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In May, the Fed could raise interest rates for the first time, according to economists.

According to Ryan Sweet, an economist at Moody’s Analytics, the US Federal Reserve might raise interest rates for the first time as early as May, after predicting three hikes for next year.

The Federal Reserve eliminated the word “transitory” from the definition of inflation after its much-anticipated two-day meeting ended on Wednesday, indicating it will end tapering sooner by boosting the pace of asset purchases. To combat high inflation, it announced three rate hikes for 2022.

Fed Chair Jerome Powell suggested afterward at a press conference that the central bank could raise interest rates before the economy reaches full employment.

Sweet told Anadolu Agency via email that “we had assumed, based on Fed instructions, that full employment was one of the three requirements needed to be reached before hiking interest rates.” “We may need to push back our forecast for the first-rate hike, which is presently scheduled for September, to May.”

“This will wrap up the tapering process by mid-March, three months earlier than previously thought, and opens the door for the Fed to begin raising the target range for the federal funds rate around the middle of the year if deemed necessary,” Sweet said of the decision to double the pace of its tapering from $15 billion to $30 billion monthly.

‘Inflation may be more quickly moderated.’

The Fed made an aggressive move this week, as many observers expected, after the Consumer Price Index (CPI) increased 6.8% in November, the highest 12-month gain since June 1982.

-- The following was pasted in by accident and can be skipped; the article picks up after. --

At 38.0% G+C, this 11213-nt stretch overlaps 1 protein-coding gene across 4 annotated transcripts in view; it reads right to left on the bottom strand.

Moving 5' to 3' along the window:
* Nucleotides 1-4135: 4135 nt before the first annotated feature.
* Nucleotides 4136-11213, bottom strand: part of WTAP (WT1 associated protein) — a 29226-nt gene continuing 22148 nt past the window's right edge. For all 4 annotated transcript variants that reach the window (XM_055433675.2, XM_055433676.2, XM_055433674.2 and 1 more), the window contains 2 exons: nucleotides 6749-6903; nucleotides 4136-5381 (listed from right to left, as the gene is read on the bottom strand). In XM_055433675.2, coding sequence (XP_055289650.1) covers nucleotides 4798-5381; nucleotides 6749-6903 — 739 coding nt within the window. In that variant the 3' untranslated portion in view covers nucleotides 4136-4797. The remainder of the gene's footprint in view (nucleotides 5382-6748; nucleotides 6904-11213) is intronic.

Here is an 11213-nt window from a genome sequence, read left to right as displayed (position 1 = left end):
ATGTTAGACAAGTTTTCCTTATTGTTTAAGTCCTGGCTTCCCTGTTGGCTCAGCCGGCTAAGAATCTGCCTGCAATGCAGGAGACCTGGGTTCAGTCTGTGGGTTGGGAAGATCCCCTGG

However, it raised its predictions for 2022 and 2023 for its preferred inflation indicators, personal consumption expenditure (PCE) inflation, and core PCE inflation.

It now expects both measures to reach 2.1 percent in 2024, putting it on track to meet its long-term inflation target of 2 percent.

“Through 2024, the Fed forecasts inflation to remain over its target,” Sweet added. “However, when year-over-year comparisons become increasingly difficult, inflation may decline more swiftly than some expect next year.”

Rents, Sweet said, could prevent inflation from decelerating as swiftly as expected next year, especially if supply-chain concerns persist.

“Rents in the industry have risen this year, but they usually have a lag in affecting the CPI.” Stronger rental inflation, as measured by the CPI, would likely be more noticeable by next summer, with rates up around 6% year-over-year, the most in decades,” he said.

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